Does the Messenger Matter? The Role of Charisma in Public Leadership Academic Article uri icon

abstract

  • Charisma is one of the most common explanations for the success of political leaders in obtaining the support of the mass public. Yet authors employing the concept typically begin their analyses by simply assuming the presence of charisma, foregoing more rigorous analyses, including the consideration of alternative explanations for public appeal. Thus, charisma becomes a post hoc attribution, a residual category of explanation that is difficult to evaluate objectively. This article examines the concept of charisma in the context of the American presidency by testing for its consequences, including presidents obtaining unusually high levels of support, support from unusual sources, or especially intense and committed support, or successfully leading public opinion on matters of public policy. I particularly focus on the best-case tests of John F. Kennedy and Ronald Reagan. Unable to find systematic evidence of some special form of leadership that we might characterize as "charismatic," I conclude that the concept of charisma is neither salvageable analytically nor helpful empirically. 2002 Taylor & Francis Group, LLC.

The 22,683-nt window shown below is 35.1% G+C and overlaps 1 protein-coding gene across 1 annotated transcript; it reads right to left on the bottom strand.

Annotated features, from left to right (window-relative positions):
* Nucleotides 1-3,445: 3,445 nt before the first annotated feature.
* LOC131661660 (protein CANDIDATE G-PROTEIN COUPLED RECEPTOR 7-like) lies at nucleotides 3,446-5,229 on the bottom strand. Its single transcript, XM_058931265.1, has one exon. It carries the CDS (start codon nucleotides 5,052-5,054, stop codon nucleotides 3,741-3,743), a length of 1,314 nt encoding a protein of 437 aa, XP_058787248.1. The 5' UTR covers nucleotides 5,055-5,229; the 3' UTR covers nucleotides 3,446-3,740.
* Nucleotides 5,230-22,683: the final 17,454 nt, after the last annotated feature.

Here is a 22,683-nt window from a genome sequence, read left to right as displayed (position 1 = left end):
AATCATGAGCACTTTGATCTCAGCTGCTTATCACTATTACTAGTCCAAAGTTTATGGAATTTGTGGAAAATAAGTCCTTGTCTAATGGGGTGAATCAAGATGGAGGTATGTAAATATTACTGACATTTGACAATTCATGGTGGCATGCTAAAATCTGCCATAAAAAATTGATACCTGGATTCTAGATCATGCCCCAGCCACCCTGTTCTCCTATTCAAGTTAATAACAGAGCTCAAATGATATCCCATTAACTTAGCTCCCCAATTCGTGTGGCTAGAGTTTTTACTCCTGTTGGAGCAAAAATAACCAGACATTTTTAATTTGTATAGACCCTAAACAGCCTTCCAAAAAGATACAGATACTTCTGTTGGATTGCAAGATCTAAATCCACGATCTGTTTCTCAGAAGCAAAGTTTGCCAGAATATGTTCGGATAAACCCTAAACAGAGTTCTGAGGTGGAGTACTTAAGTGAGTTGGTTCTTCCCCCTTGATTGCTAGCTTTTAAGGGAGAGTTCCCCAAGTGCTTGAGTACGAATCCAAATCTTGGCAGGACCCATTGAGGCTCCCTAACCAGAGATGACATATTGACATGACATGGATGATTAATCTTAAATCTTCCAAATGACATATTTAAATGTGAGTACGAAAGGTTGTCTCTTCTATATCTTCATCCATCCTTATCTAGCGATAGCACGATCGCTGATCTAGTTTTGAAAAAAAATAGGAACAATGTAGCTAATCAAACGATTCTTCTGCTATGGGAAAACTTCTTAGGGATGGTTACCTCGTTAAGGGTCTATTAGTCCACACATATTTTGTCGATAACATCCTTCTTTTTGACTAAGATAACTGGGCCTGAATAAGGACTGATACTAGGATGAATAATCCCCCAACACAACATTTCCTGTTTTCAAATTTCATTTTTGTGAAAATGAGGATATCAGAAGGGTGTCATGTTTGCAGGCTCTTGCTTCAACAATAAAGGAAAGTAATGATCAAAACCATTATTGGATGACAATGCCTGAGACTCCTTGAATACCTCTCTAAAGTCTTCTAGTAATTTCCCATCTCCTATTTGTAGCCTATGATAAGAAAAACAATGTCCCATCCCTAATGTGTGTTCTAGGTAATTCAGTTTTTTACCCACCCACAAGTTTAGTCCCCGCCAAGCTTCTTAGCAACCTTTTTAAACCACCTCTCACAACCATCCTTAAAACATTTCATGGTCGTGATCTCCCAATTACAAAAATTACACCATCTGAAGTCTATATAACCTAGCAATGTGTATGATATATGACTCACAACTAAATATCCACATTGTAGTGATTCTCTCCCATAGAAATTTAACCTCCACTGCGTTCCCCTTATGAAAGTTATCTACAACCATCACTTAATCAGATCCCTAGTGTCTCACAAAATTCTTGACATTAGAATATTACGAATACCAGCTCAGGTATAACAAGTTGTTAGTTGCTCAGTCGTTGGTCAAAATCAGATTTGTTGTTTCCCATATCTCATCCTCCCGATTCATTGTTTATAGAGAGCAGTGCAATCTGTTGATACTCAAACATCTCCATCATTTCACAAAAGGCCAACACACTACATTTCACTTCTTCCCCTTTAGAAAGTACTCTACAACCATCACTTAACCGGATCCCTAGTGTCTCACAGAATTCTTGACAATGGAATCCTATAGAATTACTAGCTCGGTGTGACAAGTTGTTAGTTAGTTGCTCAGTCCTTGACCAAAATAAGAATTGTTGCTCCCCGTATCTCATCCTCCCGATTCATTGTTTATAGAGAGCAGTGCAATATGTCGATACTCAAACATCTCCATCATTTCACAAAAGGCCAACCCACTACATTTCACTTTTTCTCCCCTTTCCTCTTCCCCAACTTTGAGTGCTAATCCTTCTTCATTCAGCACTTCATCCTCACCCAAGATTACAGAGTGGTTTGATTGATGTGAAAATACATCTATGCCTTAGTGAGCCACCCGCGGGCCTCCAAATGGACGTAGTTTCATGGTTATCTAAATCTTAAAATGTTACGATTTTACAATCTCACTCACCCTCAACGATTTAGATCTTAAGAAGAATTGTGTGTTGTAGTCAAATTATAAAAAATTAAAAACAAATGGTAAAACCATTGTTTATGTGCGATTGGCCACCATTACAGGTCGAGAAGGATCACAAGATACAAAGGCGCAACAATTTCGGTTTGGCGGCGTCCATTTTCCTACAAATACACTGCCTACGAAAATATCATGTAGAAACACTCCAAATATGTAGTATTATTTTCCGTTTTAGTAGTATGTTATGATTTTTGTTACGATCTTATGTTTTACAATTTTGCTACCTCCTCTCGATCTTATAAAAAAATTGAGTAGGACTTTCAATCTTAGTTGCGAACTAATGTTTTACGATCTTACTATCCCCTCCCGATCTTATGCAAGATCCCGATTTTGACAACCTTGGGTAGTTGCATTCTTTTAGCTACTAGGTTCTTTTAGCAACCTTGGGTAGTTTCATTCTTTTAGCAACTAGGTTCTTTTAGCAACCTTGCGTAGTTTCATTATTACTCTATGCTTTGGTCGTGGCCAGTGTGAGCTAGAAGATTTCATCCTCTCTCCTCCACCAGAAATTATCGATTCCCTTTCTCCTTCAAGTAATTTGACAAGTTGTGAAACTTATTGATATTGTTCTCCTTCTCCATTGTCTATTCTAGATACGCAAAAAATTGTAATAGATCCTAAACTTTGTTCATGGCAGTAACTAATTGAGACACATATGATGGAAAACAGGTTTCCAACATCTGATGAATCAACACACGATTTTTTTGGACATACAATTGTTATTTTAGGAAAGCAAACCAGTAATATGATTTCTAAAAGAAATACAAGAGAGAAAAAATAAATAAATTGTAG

published proceedings

  • Congress & the Presidency

author list (cited authors)

  • Edwards III, G. C.

citation count

  • 5

complete list of authors

  • Edwards III, George C

publication date

  • March 2002